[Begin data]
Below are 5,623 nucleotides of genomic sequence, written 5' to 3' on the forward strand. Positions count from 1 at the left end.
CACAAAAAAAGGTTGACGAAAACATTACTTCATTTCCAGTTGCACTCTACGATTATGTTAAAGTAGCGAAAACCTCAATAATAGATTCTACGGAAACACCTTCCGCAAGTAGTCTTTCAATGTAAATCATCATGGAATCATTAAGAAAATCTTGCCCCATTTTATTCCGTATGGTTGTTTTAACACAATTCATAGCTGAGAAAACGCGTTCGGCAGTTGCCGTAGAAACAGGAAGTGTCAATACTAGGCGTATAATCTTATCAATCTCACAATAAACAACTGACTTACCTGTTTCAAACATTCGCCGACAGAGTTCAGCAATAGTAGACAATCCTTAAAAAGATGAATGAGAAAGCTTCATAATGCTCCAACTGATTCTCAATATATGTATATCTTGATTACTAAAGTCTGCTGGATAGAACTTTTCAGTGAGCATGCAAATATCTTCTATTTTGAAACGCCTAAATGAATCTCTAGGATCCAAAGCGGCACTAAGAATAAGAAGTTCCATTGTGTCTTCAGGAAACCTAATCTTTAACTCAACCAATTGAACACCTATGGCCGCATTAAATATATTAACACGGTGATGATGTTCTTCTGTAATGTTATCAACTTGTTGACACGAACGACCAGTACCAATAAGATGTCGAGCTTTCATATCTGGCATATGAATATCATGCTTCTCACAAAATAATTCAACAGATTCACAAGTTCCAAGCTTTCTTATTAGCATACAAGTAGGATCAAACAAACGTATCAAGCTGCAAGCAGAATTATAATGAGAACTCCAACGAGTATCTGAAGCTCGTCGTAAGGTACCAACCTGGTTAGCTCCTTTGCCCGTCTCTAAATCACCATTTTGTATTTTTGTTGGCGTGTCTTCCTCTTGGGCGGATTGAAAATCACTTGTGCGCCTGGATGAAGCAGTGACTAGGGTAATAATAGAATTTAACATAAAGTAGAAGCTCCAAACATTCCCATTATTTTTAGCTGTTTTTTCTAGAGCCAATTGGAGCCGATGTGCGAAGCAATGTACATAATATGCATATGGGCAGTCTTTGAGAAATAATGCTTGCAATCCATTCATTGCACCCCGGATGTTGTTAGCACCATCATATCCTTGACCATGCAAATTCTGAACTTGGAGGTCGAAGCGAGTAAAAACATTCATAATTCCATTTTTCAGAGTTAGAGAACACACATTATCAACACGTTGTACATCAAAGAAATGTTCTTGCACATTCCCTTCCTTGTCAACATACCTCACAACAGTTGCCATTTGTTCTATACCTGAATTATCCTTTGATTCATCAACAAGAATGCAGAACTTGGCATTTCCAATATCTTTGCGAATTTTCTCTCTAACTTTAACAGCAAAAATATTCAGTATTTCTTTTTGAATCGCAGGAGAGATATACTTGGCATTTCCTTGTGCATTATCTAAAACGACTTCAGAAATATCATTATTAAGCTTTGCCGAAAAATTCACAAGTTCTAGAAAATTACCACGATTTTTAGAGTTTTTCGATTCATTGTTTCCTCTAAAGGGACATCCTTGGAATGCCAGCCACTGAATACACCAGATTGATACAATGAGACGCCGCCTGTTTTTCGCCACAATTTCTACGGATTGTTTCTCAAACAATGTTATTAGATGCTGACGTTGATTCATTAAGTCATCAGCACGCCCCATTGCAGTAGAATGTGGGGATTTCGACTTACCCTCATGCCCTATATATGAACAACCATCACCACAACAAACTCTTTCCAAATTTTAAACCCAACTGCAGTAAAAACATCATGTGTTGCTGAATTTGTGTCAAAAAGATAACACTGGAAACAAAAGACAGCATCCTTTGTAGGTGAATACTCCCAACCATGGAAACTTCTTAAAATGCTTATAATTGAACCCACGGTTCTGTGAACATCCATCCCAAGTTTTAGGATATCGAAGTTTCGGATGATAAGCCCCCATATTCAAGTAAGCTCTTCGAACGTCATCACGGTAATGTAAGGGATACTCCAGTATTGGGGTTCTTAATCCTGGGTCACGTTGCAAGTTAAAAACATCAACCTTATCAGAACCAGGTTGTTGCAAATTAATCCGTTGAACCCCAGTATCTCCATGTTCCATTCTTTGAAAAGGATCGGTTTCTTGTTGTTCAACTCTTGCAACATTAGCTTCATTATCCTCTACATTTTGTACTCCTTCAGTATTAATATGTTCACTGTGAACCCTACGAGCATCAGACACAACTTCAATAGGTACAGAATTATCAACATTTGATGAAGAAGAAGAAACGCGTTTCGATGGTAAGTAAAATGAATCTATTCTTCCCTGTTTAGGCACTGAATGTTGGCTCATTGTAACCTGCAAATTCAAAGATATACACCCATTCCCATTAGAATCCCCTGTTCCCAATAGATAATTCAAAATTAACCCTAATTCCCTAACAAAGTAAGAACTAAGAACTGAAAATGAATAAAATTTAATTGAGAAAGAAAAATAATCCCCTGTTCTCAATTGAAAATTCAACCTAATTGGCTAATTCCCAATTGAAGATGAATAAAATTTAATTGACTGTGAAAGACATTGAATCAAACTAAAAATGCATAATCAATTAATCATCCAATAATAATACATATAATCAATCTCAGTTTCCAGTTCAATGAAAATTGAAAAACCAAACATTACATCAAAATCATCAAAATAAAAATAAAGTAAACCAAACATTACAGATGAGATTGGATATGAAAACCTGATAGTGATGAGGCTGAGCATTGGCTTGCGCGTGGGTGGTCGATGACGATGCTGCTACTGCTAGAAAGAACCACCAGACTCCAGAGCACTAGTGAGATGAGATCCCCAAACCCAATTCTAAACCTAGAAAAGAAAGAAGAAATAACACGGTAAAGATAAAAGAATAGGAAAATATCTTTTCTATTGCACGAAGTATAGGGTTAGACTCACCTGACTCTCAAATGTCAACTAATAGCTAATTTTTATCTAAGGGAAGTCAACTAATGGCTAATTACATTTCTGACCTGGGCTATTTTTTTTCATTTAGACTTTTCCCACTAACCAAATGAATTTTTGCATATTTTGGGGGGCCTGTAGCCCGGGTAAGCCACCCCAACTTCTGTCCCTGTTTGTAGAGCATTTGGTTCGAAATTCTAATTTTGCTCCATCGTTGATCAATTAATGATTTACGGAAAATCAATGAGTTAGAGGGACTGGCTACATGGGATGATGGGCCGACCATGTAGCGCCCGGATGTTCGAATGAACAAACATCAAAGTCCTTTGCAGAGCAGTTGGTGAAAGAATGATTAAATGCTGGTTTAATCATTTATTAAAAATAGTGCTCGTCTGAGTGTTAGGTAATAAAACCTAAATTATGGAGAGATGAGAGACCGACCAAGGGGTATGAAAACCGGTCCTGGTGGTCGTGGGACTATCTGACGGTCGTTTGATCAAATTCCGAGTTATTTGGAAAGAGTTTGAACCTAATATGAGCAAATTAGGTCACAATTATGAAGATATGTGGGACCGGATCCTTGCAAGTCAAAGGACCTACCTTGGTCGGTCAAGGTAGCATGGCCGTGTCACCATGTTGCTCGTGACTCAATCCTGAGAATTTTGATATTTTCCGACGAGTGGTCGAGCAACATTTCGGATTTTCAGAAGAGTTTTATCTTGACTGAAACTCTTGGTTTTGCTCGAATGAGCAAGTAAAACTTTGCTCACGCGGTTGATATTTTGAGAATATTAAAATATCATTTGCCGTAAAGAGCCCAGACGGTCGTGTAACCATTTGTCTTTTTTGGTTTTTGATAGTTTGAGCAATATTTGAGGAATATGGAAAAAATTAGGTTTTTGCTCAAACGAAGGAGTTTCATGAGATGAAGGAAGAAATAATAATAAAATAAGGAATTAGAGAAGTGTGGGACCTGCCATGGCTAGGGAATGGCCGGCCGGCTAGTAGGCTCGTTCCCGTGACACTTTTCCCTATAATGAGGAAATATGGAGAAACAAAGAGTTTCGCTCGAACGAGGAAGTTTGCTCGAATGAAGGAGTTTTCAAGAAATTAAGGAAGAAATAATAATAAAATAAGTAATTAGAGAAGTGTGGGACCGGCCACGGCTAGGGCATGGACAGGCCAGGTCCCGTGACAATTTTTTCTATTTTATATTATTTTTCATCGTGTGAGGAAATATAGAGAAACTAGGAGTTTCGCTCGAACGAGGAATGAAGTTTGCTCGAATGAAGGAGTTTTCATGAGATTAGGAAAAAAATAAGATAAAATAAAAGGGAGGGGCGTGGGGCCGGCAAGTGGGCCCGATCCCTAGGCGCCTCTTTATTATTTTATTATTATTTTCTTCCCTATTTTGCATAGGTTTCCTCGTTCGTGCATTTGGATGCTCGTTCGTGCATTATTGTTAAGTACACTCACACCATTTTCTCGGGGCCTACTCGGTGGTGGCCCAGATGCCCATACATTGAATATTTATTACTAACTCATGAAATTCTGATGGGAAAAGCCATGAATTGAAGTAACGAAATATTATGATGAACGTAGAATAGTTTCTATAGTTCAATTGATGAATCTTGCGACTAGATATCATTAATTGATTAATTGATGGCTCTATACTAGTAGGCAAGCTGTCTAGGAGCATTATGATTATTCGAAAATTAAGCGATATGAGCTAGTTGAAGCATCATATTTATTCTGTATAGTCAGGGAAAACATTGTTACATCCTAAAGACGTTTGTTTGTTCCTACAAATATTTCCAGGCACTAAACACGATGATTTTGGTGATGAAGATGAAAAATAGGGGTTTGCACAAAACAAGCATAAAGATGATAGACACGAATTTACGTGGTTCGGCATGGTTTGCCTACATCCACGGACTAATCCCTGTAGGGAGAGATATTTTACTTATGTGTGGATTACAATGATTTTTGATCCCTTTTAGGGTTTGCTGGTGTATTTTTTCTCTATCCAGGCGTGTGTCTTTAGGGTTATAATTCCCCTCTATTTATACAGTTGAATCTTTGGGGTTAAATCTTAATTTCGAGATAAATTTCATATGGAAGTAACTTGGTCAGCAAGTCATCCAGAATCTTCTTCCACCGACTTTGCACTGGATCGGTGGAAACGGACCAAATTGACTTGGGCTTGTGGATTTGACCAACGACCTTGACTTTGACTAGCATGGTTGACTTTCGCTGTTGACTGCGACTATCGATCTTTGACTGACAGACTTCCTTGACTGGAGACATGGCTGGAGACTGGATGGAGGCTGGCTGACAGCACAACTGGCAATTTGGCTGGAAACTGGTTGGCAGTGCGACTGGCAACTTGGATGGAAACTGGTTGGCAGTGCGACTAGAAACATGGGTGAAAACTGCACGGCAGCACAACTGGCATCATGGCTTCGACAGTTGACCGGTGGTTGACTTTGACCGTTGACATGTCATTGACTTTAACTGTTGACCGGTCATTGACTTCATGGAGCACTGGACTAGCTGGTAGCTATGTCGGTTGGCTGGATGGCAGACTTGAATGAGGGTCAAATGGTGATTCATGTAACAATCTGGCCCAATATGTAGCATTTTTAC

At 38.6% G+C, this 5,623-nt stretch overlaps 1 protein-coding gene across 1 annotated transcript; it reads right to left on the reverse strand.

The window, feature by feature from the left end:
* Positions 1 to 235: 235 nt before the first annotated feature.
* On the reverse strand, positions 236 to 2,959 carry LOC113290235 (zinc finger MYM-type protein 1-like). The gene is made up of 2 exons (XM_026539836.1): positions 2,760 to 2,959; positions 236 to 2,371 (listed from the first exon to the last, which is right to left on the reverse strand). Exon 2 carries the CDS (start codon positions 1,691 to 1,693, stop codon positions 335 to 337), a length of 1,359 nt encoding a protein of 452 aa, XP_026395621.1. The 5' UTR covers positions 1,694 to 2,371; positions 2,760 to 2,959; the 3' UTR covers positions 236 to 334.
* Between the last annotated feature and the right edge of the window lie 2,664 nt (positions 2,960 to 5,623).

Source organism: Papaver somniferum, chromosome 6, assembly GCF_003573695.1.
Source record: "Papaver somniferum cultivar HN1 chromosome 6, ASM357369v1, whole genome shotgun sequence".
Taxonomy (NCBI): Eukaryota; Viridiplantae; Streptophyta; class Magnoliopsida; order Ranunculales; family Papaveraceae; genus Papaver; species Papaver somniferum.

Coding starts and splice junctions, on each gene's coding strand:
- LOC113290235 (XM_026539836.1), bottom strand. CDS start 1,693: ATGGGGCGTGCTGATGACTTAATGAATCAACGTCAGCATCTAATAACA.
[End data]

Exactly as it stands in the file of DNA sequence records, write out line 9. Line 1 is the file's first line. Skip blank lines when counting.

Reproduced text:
Source record: "Papaver somniferum cultivar HN1 chromosome 6, ASM357369v1, whole genome shotgun sequence".